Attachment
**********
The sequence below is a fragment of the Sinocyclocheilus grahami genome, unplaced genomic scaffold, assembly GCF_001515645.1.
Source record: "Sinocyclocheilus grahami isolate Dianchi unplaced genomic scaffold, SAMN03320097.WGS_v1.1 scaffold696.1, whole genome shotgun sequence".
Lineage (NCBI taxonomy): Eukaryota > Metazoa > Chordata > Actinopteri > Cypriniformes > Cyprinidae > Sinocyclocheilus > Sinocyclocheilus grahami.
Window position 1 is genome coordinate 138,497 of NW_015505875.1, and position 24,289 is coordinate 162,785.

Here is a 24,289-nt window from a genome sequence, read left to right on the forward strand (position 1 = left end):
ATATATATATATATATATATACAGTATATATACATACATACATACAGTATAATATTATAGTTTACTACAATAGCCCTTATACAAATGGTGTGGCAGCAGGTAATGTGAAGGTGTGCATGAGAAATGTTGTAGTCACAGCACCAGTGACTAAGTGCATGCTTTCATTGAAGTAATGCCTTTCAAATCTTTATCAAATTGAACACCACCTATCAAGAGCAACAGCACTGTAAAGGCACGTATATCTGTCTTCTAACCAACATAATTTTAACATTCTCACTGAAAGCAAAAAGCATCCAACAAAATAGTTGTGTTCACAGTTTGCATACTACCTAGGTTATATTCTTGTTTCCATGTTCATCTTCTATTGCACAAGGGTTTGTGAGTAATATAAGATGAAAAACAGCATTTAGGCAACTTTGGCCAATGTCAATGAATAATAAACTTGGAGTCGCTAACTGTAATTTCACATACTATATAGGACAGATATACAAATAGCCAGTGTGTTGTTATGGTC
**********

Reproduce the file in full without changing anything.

The sequence below is a fragment of the Sinocyclocheilus grahami genome, unplaced genomic scaffold, assembly GCF_001515645.1.
Source record: "Sinocyclocheilus grahami isolate Dianchi unplaced genomic scaffold, SAMN03320097.WGS_v1.1 scaffold696.1, whole genome shotgun sequence".
Lineage (NCBI taxonomy): Eukaryota > Metazoa > Chordata > Actinopteri > Cypriniformes > Cyprinidae > Sinocyclocheilus > Sinocyclocheilus grahami.
Window position 1 is genome coordinate 138,497 of NW_015505875.1, and position 24,289 is coordinate 162,785.

Here is a 24,289-nt window from a genome sequence, read left to right on the forward strand (position 1 = left end):
ATATATATATATATATATATACAGTATATATACATACATACATACAGTATAATATTATAGTTTACTACAATAGCCCTTATACAAATGGTGTGGCAGCAGGTAATGTGAAGGTGTGCATGAGAAATGTTGTAGTCACAGCACCAGTGACTAAGTGCATGCTTTCATTGAAGTAATGCCTTTCAAATCTTTATCAAATTGAACACCACCTATCAAGAGCAACAGCACTGTAAAGGCACGTATATCTGTCTTCTAACCAACATAATTTTAACATTCTCACTGAAAGCAAAAAGCATCCAACAAAATAGTTGTGTTCACAGTTTGCATACTACCTAGGTTATATTCTTGTTTCCATGTTCATCTTCTATTGCACAAGGGTTTGTGAGTAATATAAGATGAAAAACAGCATTTAGGCAACTTTGGCCAATGTCAATGAATAATAAACTTGGAGTCGCTAACTGTAATTTCACATACTATATAGGACAGATATACAAATAGCCAGTGTGTTGTTATGGTC